Doing business in the Heinan period

In fact, the tatemae/honne system was officially embraced by the government of Japan during the late Heian period (794-1185). In 1185 the founder of the shogunate system of government, Yoritomo Minamoto, took the tatemae/honne concept even further. He formulated extralegal posts and regulations that gave all power to the shogunate in Kamakura, while leaving the Emperor and the Imperial Court intact, but powerless, in Kyoto. This system of real power being in the hands of a shadow government was to persist in Japan down to modern times and to have a fundamental influence on the overall culture, eventually permeating virtually every level of society, down to small companies whose owners would retire early and manage these from the back ground.

Still today, Japan’s government on every level is basically controlled by people “behind the scenes”. Furthermore, much of the administrative actions of government agencies and ministries is extralegal – not based in law, but on the agendas of those running them.

Many Japanese corporations as well are directed by people behind the scenes – lower level executive managers, consultants, or retired executives – something that the Japanese know only too well, but that is generally unknown to foreigners.

The tatemae/honne concept is so fundamental to the Japanese way of thinking and doing things that it applies to the laws of the country and to written contracts. Broadly speaking, contracts and laws are tatemae – facades that are general expressions of intent. They are not meant to be binding.

In the Japanese context, the important thing is not what contracts and law say. It is the intent of the individuals who created the laws and signed the contracts that is important. Therefore, contracts and laws can be disregarded, when the circumstances change or when they do not ful fill the intent of their creators.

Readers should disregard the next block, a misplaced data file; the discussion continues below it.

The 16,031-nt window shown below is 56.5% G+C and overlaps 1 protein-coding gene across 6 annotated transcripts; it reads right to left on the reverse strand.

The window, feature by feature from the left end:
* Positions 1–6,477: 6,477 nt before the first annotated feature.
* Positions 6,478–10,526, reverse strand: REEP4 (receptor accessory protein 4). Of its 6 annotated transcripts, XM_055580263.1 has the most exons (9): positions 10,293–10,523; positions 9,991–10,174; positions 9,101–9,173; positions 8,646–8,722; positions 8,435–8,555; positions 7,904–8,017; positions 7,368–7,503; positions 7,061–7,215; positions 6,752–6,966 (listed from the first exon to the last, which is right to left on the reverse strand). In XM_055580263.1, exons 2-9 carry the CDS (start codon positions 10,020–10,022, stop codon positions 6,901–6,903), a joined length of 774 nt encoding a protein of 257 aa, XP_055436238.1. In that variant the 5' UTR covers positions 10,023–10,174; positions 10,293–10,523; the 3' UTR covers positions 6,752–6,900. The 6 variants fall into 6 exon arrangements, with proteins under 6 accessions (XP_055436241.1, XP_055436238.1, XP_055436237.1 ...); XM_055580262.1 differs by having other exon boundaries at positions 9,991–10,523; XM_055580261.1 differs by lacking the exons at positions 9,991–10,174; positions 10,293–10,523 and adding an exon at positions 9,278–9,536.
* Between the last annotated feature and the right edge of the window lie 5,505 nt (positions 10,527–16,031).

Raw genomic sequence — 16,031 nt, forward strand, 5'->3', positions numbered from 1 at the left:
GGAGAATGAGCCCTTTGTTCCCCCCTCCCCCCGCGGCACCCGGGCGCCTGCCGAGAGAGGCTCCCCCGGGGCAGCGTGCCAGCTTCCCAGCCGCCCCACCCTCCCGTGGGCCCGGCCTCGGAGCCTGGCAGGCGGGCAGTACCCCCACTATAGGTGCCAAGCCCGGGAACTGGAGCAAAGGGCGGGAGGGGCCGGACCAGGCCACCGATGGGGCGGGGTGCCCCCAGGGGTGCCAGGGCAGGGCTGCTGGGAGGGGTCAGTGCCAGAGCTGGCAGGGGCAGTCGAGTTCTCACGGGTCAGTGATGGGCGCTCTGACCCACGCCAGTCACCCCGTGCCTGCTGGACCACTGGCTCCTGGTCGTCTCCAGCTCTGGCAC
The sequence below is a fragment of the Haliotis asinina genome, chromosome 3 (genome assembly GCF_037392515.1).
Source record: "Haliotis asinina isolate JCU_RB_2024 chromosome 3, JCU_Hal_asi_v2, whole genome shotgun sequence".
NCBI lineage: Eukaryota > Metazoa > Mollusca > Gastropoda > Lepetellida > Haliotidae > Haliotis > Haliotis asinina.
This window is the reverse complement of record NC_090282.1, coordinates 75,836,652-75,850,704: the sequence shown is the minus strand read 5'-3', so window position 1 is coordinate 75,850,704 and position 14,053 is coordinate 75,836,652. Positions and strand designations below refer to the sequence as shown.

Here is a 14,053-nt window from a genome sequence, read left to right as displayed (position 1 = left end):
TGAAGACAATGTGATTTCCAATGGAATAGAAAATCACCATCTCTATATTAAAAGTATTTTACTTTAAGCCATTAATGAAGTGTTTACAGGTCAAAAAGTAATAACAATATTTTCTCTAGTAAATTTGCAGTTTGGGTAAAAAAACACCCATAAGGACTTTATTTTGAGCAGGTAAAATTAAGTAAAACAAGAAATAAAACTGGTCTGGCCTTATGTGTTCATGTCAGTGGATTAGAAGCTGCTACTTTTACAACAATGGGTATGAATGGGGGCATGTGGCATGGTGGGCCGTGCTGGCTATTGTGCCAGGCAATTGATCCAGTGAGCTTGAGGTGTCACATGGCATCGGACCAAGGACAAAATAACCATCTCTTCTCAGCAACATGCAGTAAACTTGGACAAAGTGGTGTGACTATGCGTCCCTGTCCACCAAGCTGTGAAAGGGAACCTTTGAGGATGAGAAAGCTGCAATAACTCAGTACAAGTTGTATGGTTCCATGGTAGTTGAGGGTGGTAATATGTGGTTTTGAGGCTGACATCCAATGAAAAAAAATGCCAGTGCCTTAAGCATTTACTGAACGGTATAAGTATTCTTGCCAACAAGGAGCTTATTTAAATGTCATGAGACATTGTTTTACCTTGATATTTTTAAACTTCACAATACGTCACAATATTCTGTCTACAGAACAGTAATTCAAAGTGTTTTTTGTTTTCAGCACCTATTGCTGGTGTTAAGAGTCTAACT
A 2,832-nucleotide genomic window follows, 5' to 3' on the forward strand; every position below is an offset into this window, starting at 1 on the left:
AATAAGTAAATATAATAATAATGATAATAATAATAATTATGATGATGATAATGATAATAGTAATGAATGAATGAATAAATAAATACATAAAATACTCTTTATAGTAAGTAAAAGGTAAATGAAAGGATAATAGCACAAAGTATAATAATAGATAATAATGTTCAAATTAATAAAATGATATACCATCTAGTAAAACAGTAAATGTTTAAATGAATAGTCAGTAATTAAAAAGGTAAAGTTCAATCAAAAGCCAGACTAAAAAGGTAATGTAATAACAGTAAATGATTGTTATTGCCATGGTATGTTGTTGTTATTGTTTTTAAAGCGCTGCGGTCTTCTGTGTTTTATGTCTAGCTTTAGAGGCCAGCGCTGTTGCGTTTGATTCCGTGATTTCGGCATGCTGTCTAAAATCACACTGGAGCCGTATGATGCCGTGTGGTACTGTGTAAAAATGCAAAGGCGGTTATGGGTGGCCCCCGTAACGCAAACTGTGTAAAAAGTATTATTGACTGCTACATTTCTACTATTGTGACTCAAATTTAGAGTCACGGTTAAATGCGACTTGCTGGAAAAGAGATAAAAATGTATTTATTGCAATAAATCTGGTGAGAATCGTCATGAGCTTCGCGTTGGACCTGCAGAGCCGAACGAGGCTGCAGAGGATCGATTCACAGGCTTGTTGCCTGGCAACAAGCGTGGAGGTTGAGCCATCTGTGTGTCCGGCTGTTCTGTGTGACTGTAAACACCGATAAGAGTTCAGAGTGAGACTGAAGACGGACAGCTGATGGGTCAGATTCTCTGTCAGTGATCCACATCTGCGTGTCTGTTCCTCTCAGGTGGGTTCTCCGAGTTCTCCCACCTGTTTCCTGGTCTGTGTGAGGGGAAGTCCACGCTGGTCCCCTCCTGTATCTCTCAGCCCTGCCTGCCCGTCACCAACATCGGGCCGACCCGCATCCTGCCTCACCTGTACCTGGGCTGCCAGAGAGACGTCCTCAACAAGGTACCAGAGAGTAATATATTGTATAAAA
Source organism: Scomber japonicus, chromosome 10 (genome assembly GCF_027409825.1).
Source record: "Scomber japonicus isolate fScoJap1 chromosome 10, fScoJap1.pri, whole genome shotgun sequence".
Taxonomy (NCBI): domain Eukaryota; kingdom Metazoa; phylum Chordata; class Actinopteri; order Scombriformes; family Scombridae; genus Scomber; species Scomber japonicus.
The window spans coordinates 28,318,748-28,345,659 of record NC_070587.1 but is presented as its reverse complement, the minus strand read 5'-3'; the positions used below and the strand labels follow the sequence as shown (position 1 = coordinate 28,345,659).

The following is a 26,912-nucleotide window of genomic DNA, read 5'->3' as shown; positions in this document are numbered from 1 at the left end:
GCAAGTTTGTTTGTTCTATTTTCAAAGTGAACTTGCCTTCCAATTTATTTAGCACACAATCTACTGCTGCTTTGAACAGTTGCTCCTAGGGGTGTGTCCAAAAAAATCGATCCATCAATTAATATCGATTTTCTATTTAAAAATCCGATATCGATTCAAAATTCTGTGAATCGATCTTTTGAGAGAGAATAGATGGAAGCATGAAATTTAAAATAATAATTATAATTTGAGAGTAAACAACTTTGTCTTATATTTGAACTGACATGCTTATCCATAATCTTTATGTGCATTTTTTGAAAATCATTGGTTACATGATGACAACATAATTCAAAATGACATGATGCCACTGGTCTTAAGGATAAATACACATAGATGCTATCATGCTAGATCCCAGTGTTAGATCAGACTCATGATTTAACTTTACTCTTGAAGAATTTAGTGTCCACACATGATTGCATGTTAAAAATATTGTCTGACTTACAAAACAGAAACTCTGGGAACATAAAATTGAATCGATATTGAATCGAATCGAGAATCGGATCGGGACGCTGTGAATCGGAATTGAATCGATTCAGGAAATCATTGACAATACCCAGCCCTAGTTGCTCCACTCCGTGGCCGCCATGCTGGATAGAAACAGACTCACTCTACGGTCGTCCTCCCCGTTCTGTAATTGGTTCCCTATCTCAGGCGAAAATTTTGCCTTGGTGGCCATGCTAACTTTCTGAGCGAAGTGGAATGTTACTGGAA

As for the Japanese government, most laws are designed to satisfy the expectations and demands of specific constituents. However, as far as the bureaucrats who are responsible for carrying out the laws are concerned, they are all just tatemae. Bureaucrats generally do whatever it is they have been doing, or what to do, by extralegal means.

Salarymen in Izakaya

Sex talk

In the same vein, business meetings in Japan are primarily designed to establish an “atmosphere”; not to discuss concrete details and come to quick conclusions. It is only after several such meetings, when a fairly clear-cut consensus has emerged, that decisions are made.

In government agencies and ministeries, the purpose of the first of these meetings, which often take place after normal working hours and include food and drinks, is commonly referred to as “free talking”. This means that participants don’t discuss issues at hand. Instead they engage in group-bonding rituals of chatting (often about sex), drinking and eating.

One of the primary reasons why foreigners, especially government officials and those in the professions, have so many problems dealing with their Japanese counterparts is that so much of the administration in Japan is, in fact, extralegal. So many things are done outside of the law and contractual agreements, that it sometimes seems to outsiders that the whole legal contractual system is a sham.

When pressured by outsiders, the Japanese government, as well as other entities, mag change the laws and regulations governing their operation, but typically they will continue to operate the way they did before the change as long as they can get away with it. Not being contract or law oriented, most Japanese still toda do not see anything intrinsically wrong with ignoring contractual agreements and laws in order to do what they think is best. Thus what you see, in Japan, may not be what you get.